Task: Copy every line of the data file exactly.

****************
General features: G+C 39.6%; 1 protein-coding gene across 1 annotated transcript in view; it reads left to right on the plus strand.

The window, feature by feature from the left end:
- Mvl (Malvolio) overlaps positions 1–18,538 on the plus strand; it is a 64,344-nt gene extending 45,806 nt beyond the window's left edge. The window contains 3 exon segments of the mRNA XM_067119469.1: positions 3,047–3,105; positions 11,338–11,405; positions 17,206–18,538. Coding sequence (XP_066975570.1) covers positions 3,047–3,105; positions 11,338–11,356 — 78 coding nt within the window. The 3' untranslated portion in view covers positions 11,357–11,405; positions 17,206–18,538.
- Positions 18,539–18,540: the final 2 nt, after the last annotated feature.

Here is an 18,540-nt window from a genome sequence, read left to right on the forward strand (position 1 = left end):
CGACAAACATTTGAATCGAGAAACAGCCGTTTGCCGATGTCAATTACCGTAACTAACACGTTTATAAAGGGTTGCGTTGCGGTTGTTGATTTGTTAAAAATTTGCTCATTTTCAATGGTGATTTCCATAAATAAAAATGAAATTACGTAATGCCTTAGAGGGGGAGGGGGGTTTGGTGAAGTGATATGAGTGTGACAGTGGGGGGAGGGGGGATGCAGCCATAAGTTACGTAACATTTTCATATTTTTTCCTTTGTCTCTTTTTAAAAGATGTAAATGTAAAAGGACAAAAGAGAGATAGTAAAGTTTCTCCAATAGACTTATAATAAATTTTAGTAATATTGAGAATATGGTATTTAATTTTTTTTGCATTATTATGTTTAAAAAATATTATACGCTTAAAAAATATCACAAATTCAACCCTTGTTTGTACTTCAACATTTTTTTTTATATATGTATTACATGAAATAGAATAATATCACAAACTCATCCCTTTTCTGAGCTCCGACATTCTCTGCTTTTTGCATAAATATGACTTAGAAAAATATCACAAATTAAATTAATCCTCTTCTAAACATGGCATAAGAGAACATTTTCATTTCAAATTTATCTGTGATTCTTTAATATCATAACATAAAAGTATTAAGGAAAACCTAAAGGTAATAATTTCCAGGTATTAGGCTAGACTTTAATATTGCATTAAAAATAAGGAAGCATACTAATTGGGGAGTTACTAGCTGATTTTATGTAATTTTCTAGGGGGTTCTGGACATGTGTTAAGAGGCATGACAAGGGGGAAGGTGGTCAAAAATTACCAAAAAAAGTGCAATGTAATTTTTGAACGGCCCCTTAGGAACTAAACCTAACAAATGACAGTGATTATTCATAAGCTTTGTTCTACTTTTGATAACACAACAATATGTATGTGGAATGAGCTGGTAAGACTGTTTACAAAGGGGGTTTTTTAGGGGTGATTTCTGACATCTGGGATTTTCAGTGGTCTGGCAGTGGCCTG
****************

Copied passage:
General features: G+C 39.6%; 1 protein-coding gene across 1 annotated transcript in view; it reads left to right on the plus strand.

The window, feature by feature from the left end:
- Mvl (Malvolio) overlaps positions 1–18,538 on the plus strand; it is a 64,344-nt gene extending 45,806 nt beyond the window's left edge. The window contains 3 exon segments of the mRNA XM_067119469.1: positions 3,047–3,105; positions 11,338–11,405; positions 17,206–18,538. Coding sequence (XP_066975570.1) covers positions 3,047–3,105; positions 11,338–11,356 — 78 coding nt within the window. The 3' untranslated portion in view covers positions 11,357–11,405; positions 17,206–18,538.
- Positions 18,539–18,540: the final 2 nt, after the last annotated feature.

Here is an 18,540-nt window from a genome sequence, read left to right on the forward strand (position 1 = left end):
CGACAAACATTTGAATCGAGAAACAGCCGTTTGCCGATGTCAATTACCGTAACTAACACGTTTATAAAGGGTTGCGTTGCGGTTGTTGATTTGTTAAAAATTTGCTCATTTTCAATGGTGATTTCCATAAATAAAAATGAAATTACGTAATGCCTTAGAGGGGGAGGGGGGTTTGGTGAAGTGATATGAGTGTGACAGTGGGGGGAGGGGGGATGCAGCCATAAGTTACGTAACATTTTCATATTTTTTCCTTTGTCTCTTTTTAAAAGATGTAAATGTAAAAGGACAAAAGAGAGATAGTAAAGTTTCTCCAATAGACTTATAATAAATTTTAGTAATATTGAGAATATGGTATTTAATTTTTTTTGCATTATTATGTTTAAAAAATATTATACGCTTAAAAAATATCACAAATTCAACCCTTGTTTGTACTTCAACATTTTTTTTTATATATGTATTACATGAAATAGAATAATATCACAAACTCATCCCTTTTCTGAGCTCCGACATTCTCTGCTTTTTGCATAAATATGACTTAGAAAAATATCACAAATTAAATTAATCCTCTTCTAAACATGGCATAAGAGAACATTTTCATTTCAAATTTATCTGTGATTCTTTAATATCATAACATAAAAGTATTAAGGAAAACCTAAAGGTAATAATTTCCAGGTATTAGGCTAGACTTTAATATTGCATTAAAAATAAGGAAGCATACTAATTGGGGAGTTACTAGCTGATTTTATGTAATTTTCTAGGGGGTTCTGGACATGTGTTAAGAGGCATGACAAGGGGGAAGGTGGTCAAAAATTACCAAAAAAAGTGCAATGTAATTTTTGAACGGCCCCTTAGGAACTAAACCTAACAAATGACAGTGATTATTCATAAGCTTTGTTCTACTTTTGATAACACAACAATATGTATGTGGAATGAGCTGGTAAGACTGTTTACAAAGGGGGTTTTTTAGGGGTGATTTCTGACATCTGGGATTTTCAGTGGTCTGGCAGTGGCCTG